This new cyborg being, it seems, is more than a little self-obsessed; between ‘Snow Crash’ and ‘opti-ME*’ there is hours’ worth of run-on texts and durational performances, with the sense of an adolescent constantly wondering out loud: ‘I wonder what I’ll be when I grow up?’ Both acknowledge, in their events and adaptations through their openings, that it is a changing set of entities in process. Yuri Pattison’s video colocation, time displacement, 2014, in ‘Snow Crash’ places footage from the Pionen data center, a high-security former civil defense center in Sweden that has been used by WikiLeaks and Pirate Bay, alongside texts from archival webchats by a figure who posted as ‘TimeTravel_0’. He comes, he claimed, from 2036, after a 2015 nuclear war, and when the Air Force have created time travel, here in our time to get an old IBM. The data center, itself modeled on 1970s sci-fi films like Silent Running, doesn’t quite mesh with the time traveller’s chats, which, as some theories go, were just a smart branding seed for a future Disney movie. Although these two layered fictions fail to mingle productively, Pattison’s pairing raises a pertinent issue: technology consists of and is formed by the fictions we want to believe – what type of vamping cyborg do you want to be?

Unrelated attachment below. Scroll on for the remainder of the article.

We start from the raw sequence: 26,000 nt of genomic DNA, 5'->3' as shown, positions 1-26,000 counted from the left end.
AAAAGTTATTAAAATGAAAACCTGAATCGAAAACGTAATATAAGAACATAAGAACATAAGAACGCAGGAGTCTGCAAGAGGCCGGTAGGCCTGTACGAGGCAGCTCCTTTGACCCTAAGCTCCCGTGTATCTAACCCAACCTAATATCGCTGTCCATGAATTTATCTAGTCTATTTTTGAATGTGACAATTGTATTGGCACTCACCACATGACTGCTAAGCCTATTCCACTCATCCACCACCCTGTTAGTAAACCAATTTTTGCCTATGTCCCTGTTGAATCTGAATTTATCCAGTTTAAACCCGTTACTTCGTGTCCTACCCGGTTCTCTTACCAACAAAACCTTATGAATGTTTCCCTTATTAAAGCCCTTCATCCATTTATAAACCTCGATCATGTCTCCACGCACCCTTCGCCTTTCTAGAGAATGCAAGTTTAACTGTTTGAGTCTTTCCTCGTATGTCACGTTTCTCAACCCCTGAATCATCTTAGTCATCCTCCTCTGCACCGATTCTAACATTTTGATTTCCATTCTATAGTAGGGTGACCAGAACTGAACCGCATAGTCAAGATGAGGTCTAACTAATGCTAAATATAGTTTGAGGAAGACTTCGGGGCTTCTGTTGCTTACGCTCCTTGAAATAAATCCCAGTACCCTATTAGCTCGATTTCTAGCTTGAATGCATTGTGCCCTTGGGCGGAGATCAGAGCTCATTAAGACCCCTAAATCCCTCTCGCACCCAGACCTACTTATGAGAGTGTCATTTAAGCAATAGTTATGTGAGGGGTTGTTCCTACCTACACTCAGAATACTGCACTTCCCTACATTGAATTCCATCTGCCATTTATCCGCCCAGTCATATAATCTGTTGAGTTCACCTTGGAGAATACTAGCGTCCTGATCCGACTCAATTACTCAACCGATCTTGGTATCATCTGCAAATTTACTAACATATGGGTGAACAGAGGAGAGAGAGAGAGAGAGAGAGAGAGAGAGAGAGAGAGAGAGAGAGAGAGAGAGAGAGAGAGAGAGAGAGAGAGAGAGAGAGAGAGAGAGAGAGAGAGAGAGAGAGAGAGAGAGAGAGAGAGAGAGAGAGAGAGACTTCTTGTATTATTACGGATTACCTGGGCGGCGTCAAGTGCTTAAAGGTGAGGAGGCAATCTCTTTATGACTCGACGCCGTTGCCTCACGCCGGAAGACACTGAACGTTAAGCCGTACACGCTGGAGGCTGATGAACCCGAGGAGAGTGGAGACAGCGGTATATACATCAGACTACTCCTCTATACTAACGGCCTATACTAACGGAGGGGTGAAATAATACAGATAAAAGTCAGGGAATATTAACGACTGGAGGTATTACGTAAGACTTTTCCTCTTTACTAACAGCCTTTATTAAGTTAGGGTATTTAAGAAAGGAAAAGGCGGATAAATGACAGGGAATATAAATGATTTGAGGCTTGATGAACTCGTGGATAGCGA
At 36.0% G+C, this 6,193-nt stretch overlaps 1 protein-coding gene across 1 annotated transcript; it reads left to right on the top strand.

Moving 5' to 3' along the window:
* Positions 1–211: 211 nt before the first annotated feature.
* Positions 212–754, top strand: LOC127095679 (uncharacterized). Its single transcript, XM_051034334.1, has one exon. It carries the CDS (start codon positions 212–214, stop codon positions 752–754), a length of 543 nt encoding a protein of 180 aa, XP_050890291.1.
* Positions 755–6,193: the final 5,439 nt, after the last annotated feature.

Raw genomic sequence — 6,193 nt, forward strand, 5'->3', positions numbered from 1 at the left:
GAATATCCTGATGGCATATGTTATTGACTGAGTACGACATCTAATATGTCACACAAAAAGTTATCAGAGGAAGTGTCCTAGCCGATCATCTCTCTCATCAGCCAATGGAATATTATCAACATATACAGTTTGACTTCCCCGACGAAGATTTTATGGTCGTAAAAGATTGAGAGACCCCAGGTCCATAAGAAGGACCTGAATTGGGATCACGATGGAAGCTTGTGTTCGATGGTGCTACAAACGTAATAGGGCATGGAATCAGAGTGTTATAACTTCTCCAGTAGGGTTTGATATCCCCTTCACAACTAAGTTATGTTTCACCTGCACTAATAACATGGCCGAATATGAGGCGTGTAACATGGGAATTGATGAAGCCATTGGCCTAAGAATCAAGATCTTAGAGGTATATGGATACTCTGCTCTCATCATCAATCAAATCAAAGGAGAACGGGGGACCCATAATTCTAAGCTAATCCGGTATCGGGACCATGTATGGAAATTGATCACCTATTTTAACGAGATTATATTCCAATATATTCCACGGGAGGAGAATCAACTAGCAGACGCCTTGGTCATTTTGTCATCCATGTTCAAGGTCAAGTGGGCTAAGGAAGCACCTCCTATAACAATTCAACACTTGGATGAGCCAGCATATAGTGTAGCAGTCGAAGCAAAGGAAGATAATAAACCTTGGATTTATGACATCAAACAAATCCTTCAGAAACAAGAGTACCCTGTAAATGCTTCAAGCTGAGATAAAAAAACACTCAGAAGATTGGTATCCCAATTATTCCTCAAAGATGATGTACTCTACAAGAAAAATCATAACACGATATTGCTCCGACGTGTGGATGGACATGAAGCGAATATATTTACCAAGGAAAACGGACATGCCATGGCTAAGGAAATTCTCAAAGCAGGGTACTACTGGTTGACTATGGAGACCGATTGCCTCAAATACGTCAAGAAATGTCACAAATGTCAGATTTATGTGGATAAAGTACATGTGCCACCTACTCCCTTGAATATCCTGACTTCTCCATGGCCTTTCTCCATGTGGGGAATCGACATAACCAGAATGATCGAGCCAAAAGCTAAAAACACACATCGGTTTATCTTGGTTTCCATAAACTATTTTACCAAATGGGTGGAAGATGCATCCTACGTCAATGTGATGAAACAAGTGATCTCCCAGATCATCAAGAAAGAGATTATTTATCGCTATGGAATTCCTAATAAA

Originally published in Art Monthly 377, June 2014.